I wasn’t surprised to learn he hadn’t been in many serious relationships and that he found opening up to be difficult. This being because of his focus on school and fitness, both of which would go hand in hand when it came to the career being pursued. Because of this, the deer and headlights look is to be expected when vulnerability found its way out. I have never forgotten the night he shared with me, not only that he loved me, but that I was the first girl he had ever said it to. That should mean something to anyone.
Shortly after this conversation took place though, things got rocky. Our differences became more apparent and I didn’t see myself committing to him so I ended the relationship. I have no idea how badly it hurt him or if it even did, because soon thereafter, I was blocked on nearly every form of social media. We had one additional conversation afterwards, roughly 2 years later, that was flirty, risque, and then nonexistent. I never saw him again after the split.
Last year I was scrolling through Facebook, killing our most valuable asset, and came across a post from a friend…one with a picture of he and my ex. The weird thing was I had no clue the two even knew each other. My ex wasn’t from anywhere near the area and as far as I knew, the two had never crossed paths, but it wasn’t just the fact of the photo itself, it was the last line of the post:
We will miss you forever.
My heart sunk to my stomach and for the first time in my entire life, I wished my ex had an identical twin. My next question was how — how could this have happened? He was so healthy when I knew him so he couldn’t have been sick (an ignorant school of thought, I know). Maybe a car accident? I sifted through the profile of the person who posted the photo, desperate for an answer and then I found it: suicide.
I began to question everything, but the worst part for me was the fact that he had taken his life 6 months prior to my finding out and this post was merely a reflection of the anguish still being felt by those touched by him while he was alive. I had no idea because he blocked me on social media so without the post being made, I likely would have never known.
I had two Instagram accounts at the time — one for business and the other for personal. In realizing I was only blocked on one, I searched for his profile and found his last post — the one in which he announced his decision and that in choosing to remain silent for so long, rather than seek help, he is to the point where he can no longer tolerate his own existence. Hundreds of comments. Zero replies.
Then the next post.
His brother notifying followers of my ex’s passing and where they can expect to find the information related to arrangements in the upcoming days. The magnitude of questions that flooded my mind in those moments were borderline unbearable. I tried my hardest to recall our last conversation prior to the split. I wondered if I was a part of the beginning, the middle, or the end of his battle with depression.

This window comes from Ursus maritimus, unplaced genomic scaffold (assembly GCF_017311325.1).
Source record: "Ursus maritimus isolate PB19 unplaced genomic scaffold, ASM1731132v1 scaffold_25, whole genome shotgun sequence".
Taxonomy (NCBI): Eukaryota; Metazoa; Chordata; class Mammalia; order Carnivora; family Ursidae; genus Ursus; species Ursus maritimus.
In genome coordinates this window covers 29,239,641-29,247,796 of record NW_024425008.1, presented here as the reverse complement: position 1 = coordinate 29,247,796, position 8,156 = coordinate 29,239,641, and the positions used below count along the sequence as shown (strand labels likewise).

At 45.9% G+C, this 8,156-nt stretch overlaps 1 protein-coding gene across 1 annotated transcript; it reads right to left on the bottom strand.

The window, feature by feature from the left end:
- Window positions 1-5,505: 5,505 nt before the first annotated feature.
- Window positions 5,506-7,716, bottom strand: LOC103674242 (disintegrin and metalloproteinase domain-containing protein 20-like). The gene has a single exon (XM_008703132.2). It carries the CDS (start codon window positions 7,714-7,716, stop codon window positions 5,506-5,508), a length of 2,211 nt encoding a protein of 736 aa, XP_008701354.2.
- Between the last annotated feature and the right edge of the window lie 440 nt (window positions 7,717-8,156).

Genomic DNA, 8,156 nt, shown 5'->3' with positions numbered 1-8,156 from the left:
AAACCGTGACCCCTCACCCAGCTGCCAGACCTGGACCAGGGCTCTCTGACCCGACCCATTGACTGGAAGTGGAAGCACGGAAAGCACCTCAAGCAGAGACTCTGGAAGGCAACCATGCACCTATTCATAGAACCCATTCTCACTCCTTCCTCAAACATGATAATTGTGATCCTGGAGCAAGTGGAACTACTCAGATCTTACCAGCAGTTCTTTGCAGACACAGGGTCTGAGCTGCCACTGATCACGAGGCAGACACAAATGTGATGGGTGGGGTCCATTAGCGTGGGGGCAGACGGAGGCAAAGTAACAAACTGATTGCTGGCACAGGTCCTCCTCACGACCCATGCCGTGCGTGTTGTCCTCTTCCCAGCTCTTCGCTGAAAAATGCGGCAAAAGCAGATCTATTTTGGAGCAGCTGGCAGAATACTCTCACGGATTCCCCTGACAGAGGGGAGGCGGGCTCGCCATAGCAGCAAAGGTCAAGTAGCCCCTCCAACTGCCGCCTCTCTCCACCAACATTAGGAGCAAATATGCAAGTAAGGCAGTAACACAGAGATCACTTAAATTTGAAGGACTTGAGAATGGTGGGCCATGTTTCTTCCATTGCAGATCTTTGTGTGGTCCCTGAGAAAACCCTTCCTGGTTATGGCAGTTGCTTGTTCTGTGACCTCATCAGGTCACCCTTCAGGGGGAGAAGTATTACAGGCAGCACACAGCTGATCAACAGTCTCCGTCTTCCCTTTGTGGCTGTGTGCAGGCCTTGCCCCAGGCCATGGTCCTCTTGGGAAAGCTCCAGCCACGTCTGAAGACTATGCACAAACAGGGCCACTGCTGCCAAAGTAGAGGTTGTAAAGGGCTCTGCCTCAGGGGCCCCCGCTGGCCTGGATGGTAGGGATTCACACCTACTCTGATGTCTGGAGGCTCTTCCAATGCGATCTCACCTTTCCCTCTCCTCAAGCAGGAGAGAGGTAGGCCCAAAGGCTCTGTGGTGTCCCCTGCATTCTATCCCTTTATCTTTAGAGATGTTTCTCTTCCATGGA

Then the most haunting question of them all: was there something I could have done to prevent it?
I had to shake myself rid of this grueling thought and remind myself that the final decision was his, but the next one in my life is mine.
I had survived two suicide attempts myself so the next question was: what made me special enough to survive?
Then I realized it wasn’t about comparison of decisions and the measurement of importance, but what I would do with this fact going forward. It didn’t matter that I tried and failed and that my ex had different outcomes, it mattered that I still have the chance to change my mind — on anything.
I quit the job I was unhappy in. I ended the relationship I had been breaking my own heart by staying in. I got my own place and I figured out what I was going to do as me. I devoted more time to writing than I ever had before. I removed all elements of toxicity from my life and made amends so there was no bad blood. I gracefully exited myself from all social media and started reading books instead. I started a small business with my sister and begin participating in events on the weekends. It nurtured our relationship and gave me a positive distraction during the time I was still navigating my emotions. I learned that being the kind of person you want to meet is imperative and Maya Angelou was right when she said the way you make others feel is what counts.
I rejected the notion that my decision to end our relationship years prior generated an impact that tainted the years after it. I responded to any statement insinuating responsibility with the reminder that it is undeserved and the thought alone will benefit me in no way. I replaced the concept of blame in reference to suicide with gratitude for a longer journey instead. I gave myself the opportunity to be confused, angry, and hurt. Then I forgave myself.
“Forgiveness is really a gift to yourself — have the compassion to forgive others, and the courage to forgive yourself.” ~Mary Anne Radmacher
You can’t save everyone, but you can save yourself.